Persian Spinach and Pine Nut Kuku

Tina Wasserman
Recipe by
Tina Wasserman

This recipe is featured in Tina Wasserman's newest book, Entrée to Judaism for Families, filled with tools to help children learn to cook with confidence, with clear, step-by-step instructions for every recipe and tips for adults to make the experience safe and rewarding.

Kuku is a delicious omelet-like pancake made in Iran. Before 1935, Iran was called Persia, and Jewish people have lived in Persia for almost 2,500 hundred years! When King Solomon’s Temple was destroyed in 586 BCE, thousands of Jews were exiled to Babylonia, which at that time included the lands of Persia. The story of Purim takes place in Persia, in the city of Shushan.

Kuku are light and fluffy and often contain vegetables and green herbs. Here are two recipes, one using cauliflower and this one with spinach. This recipe for kuku combines some of the foods that the Moors brought from Persia and the Middle East and introduced to Jewish people living in Spain. When, in 1492, the Jews were no longer allowed to live in Spain, they brought their love of spinach, raisins, and pine nuts with them to Italy. Persians introduced the Moors to spinach, and cauliflower was introduced to Persian cuisine from neighboring Asia Minor (present-day Turkey). After the Moors conquered Spain, they introduced the vegetables to the Jews, and along with raisins, they were favored by the Spanish Moors and Jews for centuries. Although the Jews were exiled from Spain in 1492, their cooking traditions continued. So whenever you see a recipe that combines raisins with spinach or cauliflower, you can tell that it is a dish with Jewish connections!

Najmieh Batmanglij is my (and most Americans’) go-to authority on Persian cuisine. Her recipes inspired me to create the following. Kuku can be served hot out of the oven, at room temperature, or cold. This is a perfect recipe to make with children because it can be served whenever you have time to eat it as a snack or rewarmed as a light lunch or brunch dish.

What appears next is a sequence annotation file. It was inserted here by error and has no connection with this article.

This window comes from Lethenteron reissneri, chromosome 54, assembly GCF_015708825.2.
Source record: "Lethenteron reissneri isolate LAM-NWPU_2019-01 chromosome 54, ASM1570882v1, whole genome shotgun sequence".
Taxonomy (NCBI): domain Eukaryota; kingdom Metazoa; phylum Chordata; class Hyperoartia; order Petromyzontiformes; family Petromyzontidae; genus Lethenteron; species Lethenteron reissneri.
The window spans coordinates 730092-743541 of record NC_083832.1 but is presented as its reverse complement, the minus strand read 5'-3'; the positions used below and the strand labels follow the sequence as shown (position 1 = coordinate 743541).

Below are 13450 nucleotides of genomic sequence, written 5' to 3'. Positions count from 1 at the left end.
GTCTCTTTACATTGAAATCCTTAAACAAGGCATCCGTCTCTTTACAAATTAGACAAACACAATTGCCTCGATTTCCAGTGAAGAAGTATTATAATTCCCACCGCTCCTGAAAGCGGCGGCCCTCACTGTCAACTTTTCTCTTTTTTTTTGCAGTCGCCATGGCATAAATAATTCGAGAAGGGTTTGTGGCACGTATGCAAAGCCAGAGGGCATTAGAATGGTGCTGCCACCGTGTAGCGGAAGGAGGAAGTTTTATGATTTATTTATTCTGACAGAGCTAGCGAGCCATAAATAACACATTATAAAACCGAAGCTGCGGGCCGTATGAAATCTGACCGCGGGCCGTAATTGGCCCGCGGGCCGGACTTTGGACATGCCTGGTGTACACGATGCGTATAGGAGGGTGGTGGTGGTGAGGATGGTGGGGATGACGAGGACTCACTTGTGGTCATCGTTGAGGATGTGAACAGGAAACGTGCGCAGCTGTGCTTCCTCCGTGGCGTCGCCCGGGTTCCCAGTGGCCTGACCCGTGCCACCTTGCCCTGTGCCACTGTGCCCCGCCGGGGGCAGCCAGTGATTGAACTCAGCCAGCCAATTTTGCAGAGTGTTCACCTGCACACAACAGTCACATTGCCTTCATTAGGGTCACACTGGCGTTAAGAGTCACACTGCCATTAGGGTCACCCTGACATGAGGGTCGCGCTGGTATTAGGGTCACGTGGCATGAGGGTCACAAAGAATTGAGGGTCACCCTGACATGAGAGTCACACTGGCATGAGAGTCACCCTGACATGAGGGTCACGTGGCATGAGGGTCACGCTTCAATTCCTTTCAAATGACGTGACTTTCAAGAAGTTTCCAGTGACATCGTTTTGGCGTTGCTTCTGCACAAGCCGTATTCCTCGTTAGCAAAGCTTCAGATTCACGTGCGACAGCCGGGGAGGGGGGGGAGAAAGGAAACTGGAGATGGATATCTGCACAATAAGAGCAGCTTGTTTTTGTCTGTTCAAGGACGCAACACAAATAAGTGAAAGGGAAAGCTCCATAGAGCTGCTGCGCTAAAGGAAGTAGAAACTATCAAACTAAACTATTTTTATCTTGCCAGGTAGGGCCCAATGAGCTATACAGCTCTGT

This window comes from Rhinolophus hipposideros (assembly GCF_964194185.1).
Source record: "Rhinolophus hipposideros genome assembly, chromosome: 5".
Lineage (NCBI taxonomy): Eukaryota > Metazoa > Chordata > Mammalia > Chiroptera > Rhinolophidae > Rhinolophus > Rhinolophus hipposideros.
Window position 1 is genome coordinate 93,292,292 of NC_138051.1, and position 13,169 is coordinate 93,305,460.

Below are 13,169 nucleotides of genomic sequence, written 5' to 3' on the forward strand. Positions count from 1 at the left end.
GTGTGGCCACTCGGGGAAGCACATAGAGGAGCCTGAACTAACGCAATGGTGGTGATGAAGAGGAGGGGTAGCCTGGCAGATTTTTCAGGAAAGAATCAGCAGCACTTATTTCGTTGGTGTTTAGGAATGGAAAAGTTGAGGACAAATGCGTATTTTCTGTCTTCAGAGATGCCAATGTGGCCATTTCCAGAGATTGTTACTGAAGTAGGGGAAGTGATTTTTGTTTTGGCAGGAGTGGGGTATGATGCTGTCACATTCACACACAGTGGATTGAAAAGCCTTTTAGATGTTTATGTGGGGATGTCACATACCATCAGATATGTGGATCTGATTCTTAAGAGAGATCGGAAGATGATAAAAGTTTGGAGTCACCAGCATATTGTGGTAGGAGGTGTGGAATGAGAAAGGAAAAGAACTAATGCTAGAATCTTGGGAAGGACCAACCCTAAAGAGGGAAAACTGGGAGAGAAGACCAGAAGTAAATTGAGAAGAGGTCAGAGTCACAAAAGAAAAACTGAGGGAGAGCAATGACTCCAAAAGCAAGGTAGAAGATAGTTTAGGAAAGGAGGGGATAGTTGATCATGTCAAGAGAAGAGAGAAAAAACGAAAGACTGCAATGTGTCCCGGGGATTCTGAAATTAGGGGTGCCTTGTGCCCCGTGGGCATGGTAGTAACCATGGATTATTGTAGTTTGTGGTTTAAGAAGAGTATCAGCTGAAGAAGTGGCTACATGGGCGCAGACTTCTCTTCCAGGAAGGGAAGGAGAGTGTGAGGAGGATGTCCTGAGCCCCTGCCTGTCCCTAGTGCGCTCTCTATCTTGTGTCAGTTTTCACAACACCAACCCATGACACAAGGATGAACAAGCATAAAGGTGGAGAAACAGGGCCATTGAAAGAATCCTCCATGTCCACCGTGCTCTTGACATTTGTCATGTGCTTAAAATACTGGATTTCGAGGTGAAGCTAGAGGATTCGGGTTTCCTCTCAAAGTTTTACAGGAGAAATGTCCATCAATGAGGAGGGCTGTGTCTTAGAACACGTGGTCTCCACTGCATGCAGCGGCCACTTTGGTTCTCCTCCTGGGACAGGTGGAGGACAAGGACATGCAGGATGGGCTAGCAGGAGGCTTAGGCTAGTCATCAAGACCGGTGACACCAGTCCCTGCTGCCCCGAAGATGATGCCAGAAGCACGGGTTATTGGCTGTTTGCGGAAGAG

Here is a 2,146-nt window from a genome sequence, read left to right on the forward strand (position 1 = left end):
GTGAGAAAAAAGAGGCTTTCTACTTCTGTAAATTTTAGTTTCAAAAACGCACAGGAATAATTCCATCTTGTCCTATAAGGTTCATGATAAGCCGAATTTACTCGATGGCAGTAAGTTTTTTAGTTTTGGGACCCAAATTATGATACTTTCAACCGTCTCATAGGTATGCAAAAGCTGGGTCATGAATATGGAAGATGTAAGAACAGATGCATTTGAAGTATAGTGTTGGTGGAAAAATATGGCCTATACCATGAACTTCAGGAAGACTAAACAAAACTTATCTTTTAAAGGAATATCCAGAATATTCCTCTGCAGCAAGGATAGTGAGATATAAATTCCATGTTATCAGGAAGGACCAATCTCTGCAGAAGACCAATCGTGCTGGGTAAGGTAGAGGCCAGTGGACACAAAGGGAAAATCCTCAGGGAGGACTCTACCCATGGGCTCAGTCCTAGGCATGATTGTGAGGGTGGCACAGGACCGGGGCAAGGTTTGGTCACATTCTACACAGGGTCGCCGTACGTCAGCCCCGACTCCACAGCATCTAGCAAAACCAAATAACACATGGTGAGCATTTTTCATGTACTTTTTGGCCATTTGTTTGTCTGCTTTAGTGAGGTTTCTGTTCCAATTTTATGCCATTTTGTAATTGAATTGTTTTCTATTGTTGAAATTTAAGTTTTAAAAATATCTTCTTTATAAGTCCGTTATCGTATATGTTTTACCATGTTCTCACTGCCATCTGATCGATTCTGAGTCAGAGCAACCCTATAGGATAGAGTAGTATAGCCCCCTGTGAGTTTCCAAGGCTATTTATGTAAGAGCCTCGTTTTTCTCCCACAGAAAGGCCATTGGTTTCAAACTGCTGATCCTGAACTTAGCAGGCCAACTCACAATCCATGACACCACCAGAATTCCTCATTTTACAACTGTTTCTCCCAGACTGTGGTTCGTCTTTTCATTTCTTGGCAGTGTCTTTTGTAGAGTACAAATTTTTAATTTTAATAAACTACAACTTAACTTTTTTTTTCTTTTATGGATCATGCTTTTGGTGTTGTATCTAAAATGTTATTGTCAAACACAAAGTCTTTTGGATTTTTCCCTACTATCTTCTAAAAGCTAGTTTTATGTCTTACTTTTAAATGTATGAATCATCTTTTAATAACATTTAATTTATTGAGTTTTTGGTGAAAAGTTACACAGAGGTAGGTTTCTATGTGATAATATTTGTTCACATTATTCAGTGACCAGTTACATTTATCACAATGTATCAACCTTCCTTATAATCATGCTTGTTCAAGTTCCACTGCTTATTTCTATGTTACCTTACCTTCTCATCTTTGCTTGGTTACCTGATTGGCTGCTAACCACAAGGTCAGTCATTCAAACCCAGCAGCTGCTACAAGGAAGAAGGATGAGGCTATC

2 tablespoons extra virgin olive oil
10 ounces frozen chopped spinach, defrosted
¼ cup toasted pine nuts
¼ cup raisins
½ cup finely chopped chives or the green part of scallions
1½ teaspoons kosher salt
10 grindings of black pepper or to taste
1 teaspoon ground cumin
¼ teaspoon garlic powder
½ teaspoon Persian advieh, baharat, or cinnamon
1 pinch of nutmeg
5 eggs
2 tablespoons matzah meal
  1. Add all of the oil to the pan and coat well. The excess oil will help cook the kuku.
  2. Place the defrosted chopped spinach in a colander. Take small handfuls of the spinach and squeeze very hard until almost all of the moisture has drained. Place the spinach in a medium bowl.
  3. Add the rest of the ingredients to the spinach, and mix with a fork until the mixture is well combined.
  4. Pour into the prepared pan and place on the middle shelf of the oven. Bake for 30 minutes or until the top of the kuku begins to brown.
  5. Remove from the oven, cool, and cut into 1-inch squares.

Kitchen Conversations

Create your own kuku. What vegetable or vegetables would you like to use? What spices would make it taste good?

Additional Notes
  • This is a good recipe to introduce cooking at the stove because the mixture won’t spatter and scare a young child.
  • It is very important that the child be standing on a stable surface—chairs are not appropriate!
  • Make sure that the stove is at least at midriff height. Faces should be far away from cooking utensils.
  • Hot casseroles should be removed from the oven by an adult or a supervised child over the age of 10.

Learn more about the history of Jewish Persian food and find additional recipes.